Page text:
Starting in the mid-90s, states started adopting habitual offender laws which put criminals who have been convicted of multiple felonies away for life. You probably know such laws by their popular name: “three strikes and you’re out” laws.
Gideon Cohn-Postar wonders took a few moments to stop and think about how random it is that someone’s fate and freedom can be dictated by a baseball rule:
What if, like balls, the number of strikes had varied a bit in the late 1800s? The fact that balls were so variable suggests that it was entirely possible that in slightly different circumstances, four strikes could have meant you’re out … the only reason four and three seem “natural” is because they are what we have grown accustomed to … The almost certainly rhetorical question I have struggled with the most however, is whether the only reason we have Three Strikes Laws at all, and the debate, misery, and justice they imply, is because of an arbitrary rule in what was once a children’s game.
It makes one reflect, as Cohn-Postar does with a series of rhetorical questions, upon baseball’s place in the national psyche. About how weird it is, when you really think about it, that lawmakers could so easily adopt a baseball analogy for matters of such extreme importance.
It makes me wonder what the justice system would look like if baseball had not shaped so much of the culture and the language. Would we have “six fouls and you’re out” if basketball was as big a deal? Should football’s popularity mean that “four downs and you punt?” makes more sense, culturally speaking?
My word, can you imagine what it would be like if one broke the law in a world where bowling was the national pastime? That would be chilling indeed.
Veteran utilityman Reid Brignac is in camp with the Astros on a minor league deal. The 31-year-old is close to being done as a major leaguer as he owns a career .219/.264/.309 triple-slash line across parts of nine seasons. In an effort to prolong his big league career, Brignac is now attempting to become a switch-hitter, MLB.com’s Brian McTaggart reports.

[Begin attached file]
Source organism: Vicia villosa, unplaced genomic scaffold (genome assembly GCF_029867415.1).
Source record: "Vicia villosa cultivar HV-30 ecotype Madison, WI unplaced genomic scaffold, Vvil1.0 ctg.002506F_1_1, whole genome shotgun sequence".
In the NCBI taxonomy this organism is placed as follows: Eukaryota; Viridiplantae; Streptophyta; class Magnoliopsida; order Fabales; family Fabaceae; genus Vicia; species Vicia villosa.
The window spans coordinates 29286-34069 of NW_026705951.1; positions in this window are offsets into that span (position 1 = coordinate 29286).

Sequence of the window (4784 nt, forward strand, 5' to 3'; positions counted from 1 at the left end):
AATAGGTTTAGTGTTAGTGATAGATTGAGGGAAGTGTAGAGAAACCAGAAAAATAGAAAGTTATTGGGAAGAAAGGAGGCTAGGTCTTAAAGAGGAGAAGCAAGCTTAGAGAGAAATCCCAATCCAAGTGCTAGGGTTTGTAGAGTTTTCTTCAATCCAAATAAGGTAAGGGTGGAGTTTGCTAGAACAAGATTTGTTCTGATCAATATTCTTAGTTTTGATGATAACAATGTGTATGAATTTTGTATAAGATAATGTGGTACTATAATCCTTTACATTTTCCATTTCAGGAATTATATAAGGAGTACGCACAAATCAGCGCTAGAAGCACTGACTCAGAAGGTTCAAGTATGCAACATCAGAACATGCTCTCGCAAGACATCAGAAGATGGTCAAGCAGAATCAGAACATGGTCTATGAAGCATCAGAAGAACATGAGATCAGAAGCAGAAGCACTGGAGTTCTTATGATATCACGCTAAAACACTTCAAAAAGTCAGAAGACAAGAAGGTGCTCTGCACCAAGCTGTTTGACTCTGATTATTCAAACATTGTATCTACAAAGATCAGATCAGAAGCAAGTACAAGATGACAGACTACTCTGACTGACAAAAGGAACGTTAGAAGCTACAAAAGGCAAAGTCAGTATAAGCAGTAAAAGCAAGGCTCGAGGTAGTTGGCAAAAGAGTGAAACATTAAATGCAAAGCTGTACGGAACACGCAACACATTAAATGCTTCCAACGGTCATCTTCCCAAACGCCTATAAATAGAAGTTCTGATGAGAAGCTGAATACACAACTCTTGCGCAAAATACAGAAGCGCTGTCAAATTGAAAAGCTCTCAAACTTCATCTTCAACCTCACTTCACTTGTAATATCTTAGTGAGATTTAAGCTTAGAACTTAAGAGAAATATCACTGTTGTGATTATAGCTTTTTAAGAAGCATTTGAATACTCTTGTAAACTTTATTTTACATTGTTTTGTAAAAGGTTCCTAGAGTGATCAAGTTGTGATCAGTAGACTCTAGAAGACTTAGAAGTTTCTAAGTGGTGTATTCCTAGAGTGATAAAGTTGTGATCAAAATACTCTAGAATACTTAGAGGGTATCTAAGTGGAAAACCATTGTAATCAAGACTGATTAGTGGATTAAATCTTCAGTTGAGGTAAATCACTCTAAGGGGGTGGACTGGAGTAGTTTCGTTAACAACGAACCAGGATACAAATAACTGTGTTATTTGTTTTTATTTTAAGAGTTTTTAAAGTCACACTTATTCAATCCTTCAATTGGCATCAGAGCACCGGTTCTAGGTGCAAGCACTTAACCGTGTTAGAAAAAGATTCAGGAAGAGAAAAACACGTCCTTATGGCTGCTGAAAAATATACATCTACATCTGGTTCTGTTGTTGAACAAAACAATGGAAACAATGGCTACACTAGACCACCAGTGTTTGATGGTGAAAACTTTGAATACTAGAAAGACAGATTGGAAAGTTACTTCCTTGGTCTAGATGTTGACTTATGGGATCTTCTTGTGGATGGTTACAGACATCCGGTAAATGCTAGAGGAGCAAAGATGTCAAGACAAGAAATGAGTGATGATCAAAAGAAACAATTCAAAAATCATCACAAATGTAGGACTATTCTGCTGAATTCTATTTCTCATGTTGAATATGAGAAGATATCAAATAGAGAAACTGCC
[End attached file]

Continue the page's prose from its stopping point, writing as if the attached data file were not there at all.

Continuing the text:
I’m going to try it out this year. It was something that I just thought long and hard about and I was like, ‘OK, I’m going to try and see how it goes.’ I used to switch-hit when I was younger off and on, nothing consistent. I could always handle the bat right-handed. I play golf right-handed, so I do a lot of things that way that feel natural.
I just want to get to the point where I’m trying to stay in games, not get pinch-hit for, not starting games because a lefty is starting. … That could help me stay in the games longer. I’m trying to add a new element. I play multiple positions and now if I can switch hit and be consistent at it, then that can only help me.
As Brignac mentions, he’s also verstile. He’s a shortstop by trade, but has also logged plenty of innings at second base and third base, and has occasionally played corner outfield.
There aren’t any examples — at least that I can think of — where players began switch-hitting late in their careers and actually succeeding in the major leagues. As the saying goes, you can’t teach an old dog new tricks. But here’s hoping Brignac bucks the trend.
Angels shortstop Andrelton Simmons fell off the map a bit last year due to a combination of the Angels’ mediocrity, Simmons’ lack of offense, and a month-plus of missed action due to a torn ligament in his left thumb.
Simmons is still as good and as smart as ever on defense. That was on full display Monday when the Angels hosted the Padres for an afternoon spring exhibition.
With a runner on first base and nobody out in the top of the second inning, Carlos Asuaje grounded a 2-0 J.C. Ramirez fastball to right field. The runner, Hunter Renfroe, advanced to third base. Meanwhile, Asuaje wandered a little too far off the first base bag. Simmons cut off the throw to first base, spun around and fired to Luis Valbuena at first base. Valbuena swiped the tag on Asuaje for the first out of the inning.